Tae Kwon Do Times©3

Tae Kwon Do Times© March 1997

KUN TAO Philipino Fist Art
by Eric Breuer

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Grand Master Joe Rossi

empty hand martial arts flourished. They were practiced under the guise of dance and stick games. It was not for centuries that the martial arts began to emerge from underground.

Just as the Philippine arts began to resurface, Japanese occupation of the islands banned the practice of the native arts. Once again the fighting arts went underground. During this time the art of Kun Tao was on a collision course with the West, in the name of Joe Rossi.

Most of the martial arts of the Philippines were weapon arts. Kun Tao, however, is an empty hand art. Kun Tao is an art based on Chinese Monkey Kung Fu. In many ways the fighting tactics resemble a mixture of Kenpo and Aiki Jujitsu. Kun Tao places a strong emphasis on pressure points and flesh tearing techniques.

Although masters of the past have tried to keep Kun Tao a secret they have not been successful. Prior to Japan’s involvement in W.W. II the U.S. Armed Forces sent their best men to the strategic Philippine Islands for training in jungle warfare. This was the first exposure of Kun Tao to U.S. Servicemen.

Grand Master Joe Rossi

Grandmaster Joe Rossi was one of these elite fighting men. Born in Waterbury, Connecticut, in 1919. Grandmaster Rossi grew up in a predominately Italian section of town. At age 15, he joined the Boy’s Club and took up boxing. Fighting under the name Joe Dundee, he became the middleweight champion of Waterbury. Mr. Rossi was also involved in gymnastics, dance and semi-pro football as a youth.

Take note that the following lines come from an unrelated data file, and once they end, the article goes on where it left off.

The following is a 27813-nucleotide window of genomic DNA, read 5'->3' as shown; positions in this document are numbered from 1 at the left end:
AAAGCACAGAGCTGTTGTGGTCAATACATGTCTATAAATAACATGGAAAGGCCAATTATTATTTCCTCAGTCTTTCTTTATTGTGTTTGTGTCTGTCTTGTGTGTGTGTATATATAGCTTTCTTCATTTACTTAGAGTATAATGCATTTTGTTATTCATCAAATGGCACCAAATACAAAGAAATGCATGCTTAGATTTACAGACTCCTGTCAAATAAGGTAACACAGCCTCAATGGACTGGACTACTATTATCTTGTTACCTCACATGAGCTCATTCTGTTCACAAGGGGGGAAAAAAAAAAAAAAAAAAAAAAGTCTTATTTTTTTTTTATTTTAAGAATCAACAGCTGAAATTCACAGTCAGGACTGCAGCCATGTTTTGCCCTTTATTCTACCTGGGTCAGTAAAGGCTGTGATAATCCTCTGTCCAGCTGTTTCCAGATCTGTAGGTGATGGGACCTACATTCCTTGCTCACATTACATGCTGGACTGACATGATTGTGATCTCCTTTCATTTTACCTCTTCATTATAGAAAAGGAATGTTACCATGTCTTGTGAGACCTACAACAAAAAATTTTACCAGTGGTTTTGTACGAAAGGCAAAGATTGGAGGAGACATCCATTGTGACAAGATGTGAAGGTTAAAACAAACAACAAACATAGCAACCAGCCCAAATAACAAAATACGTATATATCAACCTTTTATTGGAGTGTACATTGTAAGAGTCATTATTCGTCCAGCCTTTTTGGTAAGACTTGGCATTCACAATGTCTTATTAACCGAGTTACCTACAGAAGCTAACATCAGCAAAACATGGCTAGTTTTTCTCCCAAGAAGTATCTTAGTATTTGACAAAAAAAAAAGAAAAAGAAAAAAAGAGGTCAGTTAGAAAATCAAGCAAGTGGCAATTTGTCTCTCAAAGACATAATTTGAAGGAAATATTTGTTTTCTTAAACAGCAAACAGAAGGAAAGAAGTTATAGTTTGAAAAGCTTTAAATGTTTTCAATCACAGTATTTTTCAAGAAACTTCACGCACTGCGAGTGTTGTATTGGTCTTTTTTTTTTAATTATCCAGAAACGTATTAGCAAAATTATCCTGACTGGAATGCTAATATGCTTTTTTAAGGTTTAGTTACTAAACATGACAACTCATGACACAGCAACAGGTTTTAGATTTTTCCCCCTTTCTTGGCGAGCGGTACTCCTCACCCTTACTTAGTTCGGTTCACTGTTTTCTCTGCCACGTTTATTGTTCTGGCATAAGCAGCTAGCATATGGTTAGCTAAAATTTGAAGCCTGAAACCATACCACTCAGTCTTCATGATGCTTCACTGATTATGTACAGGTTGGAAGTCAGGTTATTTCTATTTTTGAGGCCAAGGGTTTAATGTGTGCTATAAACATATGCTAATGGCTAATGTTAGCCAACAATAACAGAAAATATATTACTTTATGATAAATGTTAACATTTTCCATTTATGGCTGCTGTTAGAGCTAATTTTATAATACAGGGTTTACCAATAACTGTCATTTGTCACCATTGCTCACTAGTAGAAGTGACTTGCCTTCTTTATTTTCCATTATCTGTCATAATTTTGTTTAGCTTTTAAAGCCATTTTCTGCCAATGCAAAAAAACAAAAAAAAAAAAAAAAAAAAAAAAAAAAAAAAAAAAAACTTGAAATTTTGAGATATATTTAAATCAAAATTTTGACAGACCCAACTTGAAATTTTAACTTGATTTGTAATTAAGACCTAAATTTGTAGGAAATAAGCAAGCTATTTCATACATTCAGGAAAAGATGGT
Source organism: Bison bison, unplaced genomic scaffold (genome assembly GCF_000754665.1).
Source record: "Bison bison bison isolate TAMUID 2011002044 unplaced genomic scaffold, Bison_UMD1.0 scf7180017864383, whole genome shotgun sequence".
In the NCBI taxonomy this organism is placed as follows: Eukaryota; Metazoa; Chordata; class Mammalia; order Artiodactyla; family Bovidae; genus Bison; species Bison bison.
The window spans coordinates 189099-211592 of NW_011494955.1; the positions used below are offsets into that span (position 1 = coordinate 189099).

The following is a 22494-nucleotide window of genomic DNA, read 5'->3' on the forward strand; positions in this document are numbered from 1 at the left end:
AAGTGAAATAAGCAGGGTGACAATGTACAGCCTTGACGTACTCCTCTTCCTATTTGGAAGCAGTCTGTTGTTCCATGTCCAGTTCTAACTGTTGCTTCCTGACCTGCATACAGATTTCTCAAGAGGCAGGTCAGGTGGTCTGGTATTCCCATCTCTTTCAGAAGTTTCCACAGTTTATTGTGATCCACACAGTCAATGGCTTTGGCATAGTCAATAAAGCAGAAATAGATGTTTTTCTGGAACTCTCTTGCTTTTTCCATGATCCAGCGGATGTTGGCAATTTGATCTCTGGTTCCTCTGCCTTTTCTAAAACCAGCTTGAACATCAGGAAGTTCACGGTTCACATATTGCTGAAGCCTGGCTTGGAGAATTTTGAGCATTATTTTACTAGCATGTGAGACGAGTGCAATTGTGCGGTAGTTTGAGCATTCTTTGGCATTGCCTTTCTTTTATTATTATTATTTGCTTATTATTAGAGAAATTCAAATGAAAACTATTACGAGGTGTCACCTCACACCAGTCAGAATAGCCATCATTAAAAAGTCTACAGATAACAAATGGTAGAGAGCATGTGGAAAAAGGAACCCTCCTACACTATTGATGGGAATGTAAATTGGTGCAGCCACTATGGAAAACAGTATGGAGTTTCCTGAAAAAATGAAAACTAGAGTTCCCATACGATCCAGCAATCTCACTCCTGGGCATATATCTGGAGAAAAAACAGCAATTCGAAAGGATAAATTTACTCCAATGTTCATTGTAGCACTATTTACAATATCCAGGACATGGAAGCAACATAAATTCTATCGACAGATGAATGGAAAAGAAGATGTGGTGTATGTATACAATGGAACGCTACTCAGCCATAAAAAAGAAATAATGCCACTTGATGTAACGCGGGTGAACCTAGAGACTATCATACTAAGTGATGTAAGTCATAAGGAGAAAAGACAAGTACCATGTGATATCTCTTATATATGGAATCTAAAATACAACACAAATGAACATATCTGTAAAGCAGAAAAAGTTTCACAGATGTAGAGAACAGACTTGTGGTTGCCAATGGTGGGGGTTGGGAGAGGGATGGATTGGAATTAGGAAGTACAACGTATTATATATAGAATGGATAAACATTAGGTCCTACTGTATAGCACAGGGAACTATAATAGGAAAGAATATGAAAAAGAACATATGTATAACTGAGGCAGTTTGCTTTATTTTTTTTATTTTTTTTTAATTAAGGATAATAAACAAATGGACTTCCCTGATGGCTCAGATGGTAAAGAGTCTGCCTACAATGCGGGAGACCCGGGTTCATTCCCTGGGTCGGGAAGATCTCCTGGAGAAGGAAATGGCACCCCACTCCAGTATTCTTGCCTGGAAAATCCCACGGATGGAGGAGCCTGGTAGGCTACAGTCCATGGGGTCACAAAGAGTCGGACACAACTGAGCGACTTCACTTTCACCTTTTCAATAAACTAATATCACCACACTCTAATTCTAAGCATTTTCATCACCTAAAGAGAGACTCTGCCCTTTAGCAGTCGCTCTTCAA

In 1937, Mr. Rossi joined the Army and was promoted to the rank of Sergeant. Mr. Rossi continued his boxing career winning his camp’s championship. In 1940, Mr. Rossi decided not to re-enlist in the Army, continued . . .

(1) Black belt Bob Fernandes grabs Grandmaster Rossi by the throat. (2) The Grandmaster grabs Fernandes’ left wrist with his left hand. (3) Securing the left hond, Grand Master Rossie circles his right arm over the left to grab his opponent’s right wrist. (4) Circling the right arm clockwise over Fernandes’ left arm… (5) breaking the hyper-extended right elbow against his own left forearm. (6) Grandmaster Rossie then drives his right knee into Fernandes’ head and … (7) prepares for a downward chop… (8) to the back of Fernandes’ neck. (9) Even as Fernandes falls, the Grandmaster’s right foot is already in motion… (10) delivering a front kick to Fernandes’ face.

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